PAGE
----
What do you need to get in?
Main entry requirements
Must include at least one Arts, Humanities or Language subject.
Higher English and one other Humanities subject.
If your qualifications aren’t listed here, you can use our UCAS points guide of 136 and refer to the university’s website for full details of all entry routes and requirements.
% applicants receiving offers79%
Provided by UCAS, this is the percentage of applicants who were offered a place on the course last year. Note that not all applicants receiving offers will take up the place, so this figure is likely to differ from applicants to places.
Tuition fee & financial support£1,820
Maximum annual fee for UK students. NHS-funded, sandwich or part-time course fees may vary.
If you live in:
- Scotland and go to a Scottish university, you won’t pay tuition fees
- Northern Ireland and go to an NI uni, you’ll pay £3,805 in tuition fees
- Wales you’ll pay £3,810 in fees and get a tuition fee grant to cover the rest
Every degree course is different, so it’s important to find one that suits your interests and matches the way you prefer to work – from the modules you’ll be studying to how you’ll be assessed. Top things to look for when comparing courses
ENGLISH LANGUAGE: - English language focuses on the past and present uses of the English language from everyday conversation to the language of literature and the media. You will have access to two dedicated laboratories complete with special software for learning about and analysing spoken and written language.
Level 1: Introduction to language study; varieties of English; semantics; language of literature; Scots; history of English. Level 2: 2 from: historical English language (old and middle English language and literature; Icelandic literature in translation); modern English language (speech behaviour; language and authority; language of the media); Scots language (history of Scots; modern Scots; language planning). Levels 3 and 4: Options from: old and middle English language and literature; Germanic philology; old Icelandic; medieval English manuscripts in context; history of English; history of place and personal names; history of Scots; stylistics of Scottish literature; grammar; semantics; phonetics and phonology; written text and narrative; pragmatics and spoken discourse; culture and English language teaching; sociolinguistics; literary and linguistic computing for English.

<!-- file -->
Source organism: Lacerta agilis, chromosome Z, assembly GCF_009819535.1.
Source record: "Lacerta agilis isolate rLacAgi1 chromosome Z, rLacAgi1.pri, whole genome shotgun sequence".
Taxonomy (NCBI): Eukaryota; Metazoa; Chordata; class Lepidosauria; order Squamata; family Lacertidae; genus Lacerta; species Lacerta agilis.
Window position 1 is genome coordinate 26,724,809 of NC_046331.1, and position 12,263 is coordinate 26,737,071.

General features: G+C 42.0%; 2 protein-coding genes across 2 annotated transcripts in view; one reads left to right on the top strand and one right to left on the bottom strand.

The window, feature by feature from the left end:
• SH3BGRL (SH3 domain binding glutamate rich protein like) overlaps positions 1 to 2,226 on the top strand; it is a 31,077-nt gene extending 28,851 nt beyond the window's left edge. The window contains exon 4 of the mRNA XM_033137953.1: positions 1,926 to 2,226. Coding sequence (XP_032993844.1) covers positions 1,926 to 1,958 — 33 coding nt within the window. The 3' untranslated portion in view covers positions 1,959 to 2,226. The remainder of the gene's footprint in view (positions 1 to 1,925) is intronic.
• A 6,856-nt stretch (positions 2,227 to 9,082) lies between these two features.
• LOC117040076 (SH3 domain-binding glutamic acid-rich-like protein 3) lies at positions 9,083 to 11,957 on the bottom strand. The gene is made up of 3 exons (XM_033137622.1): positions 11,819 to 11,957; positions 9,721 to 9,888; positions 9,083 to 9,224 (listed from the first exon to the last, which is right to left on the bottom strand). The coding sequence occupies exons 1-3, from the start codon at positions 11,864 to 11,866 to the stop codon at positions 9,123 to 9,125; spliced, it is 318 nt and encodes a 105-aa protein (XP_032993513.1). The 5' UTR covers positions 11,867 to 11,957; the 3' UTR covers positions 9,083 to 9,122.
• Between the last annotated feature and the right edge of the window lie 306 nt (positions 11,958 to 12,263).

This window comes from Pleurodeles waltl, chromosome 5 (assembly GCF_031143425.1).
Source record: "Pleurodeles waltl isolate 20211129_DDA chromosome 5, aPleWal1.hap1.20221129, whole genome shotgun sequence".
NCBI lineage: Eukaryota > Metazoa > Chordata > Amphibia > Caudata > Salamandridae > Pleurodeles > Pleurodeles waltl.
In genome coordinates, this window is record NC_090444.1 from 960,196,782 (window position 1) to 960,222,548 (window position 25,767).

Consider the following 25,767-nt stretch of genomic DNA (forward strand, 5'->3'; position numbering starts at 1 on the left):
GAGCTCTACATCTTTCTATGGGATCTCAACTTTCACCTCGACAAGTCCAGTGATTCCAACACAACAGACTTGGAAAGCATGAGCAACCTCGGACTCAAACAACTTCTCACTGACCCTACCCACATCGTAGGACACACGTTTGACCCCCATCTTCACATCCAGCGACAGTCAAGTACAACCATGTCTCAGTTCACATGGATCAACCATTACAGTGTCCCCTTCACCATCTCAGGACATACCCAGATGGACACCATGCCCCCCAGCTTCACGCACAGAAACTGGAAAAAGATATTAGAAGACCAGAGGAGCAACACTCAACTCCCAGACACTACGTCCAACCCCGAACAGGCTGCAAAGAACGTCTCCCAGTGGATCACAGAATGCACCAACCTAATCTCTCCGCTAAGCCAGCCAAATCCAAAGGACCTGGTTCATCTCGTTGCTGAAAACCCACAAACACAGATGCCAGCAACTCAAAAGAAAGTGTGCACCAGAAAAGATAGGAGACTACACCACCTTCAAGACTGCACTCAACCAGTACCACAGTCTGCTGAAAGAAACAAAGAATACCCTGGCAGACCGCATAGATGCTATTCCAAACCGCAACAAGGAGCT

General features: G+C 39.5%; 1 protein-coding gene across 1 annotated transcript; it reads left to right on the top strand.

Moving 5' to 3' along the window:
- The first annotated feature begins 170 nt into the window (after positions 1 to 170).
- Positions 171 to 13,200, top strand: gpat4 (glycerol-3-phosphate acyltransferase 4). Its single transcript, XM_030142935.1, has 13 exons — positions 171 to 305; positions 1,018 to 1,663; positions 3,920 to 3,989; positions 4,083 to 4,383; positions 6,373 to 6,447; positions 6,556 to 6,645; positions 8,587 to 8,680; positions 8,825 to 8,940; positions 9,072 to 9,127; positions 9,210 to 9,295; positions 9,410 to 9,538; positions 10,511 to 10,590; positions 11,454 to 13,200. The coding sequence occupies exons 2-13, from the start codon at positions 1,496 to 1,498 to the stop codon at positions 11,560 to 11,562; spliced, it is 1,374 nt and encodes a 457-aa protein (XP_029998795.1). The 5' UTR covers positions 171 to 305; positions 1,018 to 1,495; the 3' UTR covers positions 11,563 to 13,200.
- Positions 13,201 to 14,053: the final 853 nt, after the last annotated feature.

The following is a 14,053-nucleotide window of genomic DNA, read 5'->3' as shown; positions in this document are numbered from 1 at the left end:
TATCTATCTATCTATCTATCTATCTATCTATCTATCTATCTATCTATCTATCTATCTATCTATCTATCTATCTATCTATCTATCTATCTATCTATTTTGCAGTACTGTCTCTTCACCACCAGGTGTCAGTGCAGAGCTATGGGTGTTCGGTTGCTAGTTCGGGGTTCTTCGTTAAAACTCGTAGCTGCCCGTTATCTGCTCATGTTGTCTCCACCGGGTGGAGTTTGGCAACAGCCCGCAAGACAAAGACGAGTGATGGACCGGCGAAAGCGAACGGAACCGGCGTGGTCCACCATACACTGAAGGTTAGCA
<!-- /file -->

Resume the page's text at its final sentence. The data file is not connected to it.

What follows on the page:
Glasgow is one of the UK's oldest, most prestigious seats of learning with an international reputation for academic excellence. Choose from more than 800 courses across four colleges. We're based in the cosmopolitan west end, in historical buildings with up-to-the-minute facilities. There are two student unions, Glasgow University and Queen Margaret Unions, offering a full social calendar.
How you'll spend your time
|Year 1||Year 2||Year 3||Year 4|
|Lectures / seminars||22%||23%||13%||9%|
- Lectures / seminars
- Independent study
How you'll be assessed
|Year 1||Year 2||Year 3||Year 4|
- Written exams
- Practical exams
What do the numbers say for
Where there isn’t enough reliable data about this specific course, we’ve shown aggregated data for all courses at this university within the same subject area
What do students think about this subject here?
Here's how satisfied past students were – useful to refer to when you’re narrowing down your options. Our student score makes comparisons easier, showing whether satisfaction is high, medium or low compared to other unis.
Start building a picture of who you could be studying with by taking a look at the profile of people that have studied this subject here in previous years.
UK / Non-UK
Male / Female
Full-time / Part-time
Typical Ucas points
2:1 or above
Most popular subjects students studied before attending
Here's an idea of the academic background of students from previous years, to give you a flavour of the type of people who take this subject.
What are graduates doing after six months?
Here’s what students are up after they graduate from studying this subject here. We’ve analysed the employment rate and salary figures so you can see at a glance whether they’re high, typical or low compared to graduates in this subject from other universities. Remember the numbers are only measured only six months after graduation and can be affected by the economic climate - the outlook may be different when you leave uni. What do graduate employment figures really tell you?